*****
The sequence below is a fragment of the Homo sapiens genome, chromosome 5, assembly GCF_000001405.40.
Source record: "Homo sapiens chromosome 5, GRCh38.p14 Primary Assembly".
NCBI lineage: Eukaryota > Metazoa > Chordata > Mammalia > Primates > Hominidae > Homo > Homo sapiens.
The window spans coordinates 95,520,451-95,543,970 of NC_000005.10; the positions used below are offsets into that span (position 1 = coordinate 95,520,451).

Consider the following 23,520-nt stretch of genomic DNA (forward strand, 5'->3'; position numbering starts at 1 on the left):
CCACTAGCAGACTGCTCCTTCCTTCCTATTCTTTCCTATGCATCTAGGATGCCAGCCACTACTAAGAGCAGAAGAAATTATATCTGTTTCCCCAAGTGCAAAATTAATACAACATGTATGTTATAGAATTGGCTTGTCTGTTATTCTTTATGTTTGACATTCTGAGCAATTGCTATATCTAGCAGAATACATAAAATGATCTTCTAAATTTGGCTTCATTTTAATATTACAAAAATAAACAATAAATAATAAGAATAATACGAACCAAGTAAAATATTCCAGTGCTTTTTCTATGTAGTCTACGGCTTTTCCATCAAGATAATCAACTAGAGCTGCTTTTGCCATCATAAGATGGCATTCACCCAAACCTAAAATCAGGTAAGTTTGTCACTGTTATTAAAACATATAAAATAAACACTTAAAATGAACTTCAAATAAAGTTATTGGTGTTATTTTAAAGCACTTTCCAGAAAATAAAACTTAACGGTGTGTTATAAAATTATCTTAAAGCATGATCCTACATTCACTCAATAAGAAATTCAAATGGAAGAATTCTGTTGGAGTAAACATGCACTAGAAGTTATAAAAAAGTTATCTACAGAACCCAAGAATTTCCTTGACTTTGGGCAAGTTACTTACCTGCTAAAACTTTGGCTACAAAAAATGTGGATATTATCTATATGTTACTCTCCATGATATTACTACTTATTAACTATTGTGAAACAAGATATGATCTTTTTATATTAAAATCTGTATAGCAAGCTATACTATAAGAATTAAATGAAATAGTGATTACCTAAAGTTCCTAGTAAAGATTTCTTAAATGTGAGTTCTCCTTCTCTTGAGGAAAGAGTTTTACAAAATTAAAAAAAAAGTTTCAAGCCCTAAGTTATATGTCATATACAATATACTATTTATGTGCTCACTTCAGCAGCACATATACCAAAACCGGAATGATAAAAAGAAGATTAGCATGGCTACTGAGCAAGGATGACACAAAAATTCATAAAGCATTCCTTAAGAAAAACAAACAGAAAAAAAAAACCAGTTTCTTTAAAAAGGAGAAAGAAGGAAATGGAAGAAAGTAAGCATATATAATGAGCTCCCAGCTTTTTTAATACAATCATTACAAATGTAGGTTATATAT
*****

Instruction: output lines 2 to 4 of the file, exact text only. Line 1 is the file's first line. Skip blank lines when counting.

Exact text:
Source record: "Homo sapiens chromosome 5, GRCh38.p14 Primary Assembly".
NCBI lineage: Eukaryota > Metazoa > Chordata > Mammalia > Primates > Hominidae > Homo > Homo sapiens.
The window spans coordinates 95,520,451-95,543,970 of NC_000005.10; the positions used below are offsets into that span (position 1 = coordinate 95,520,451).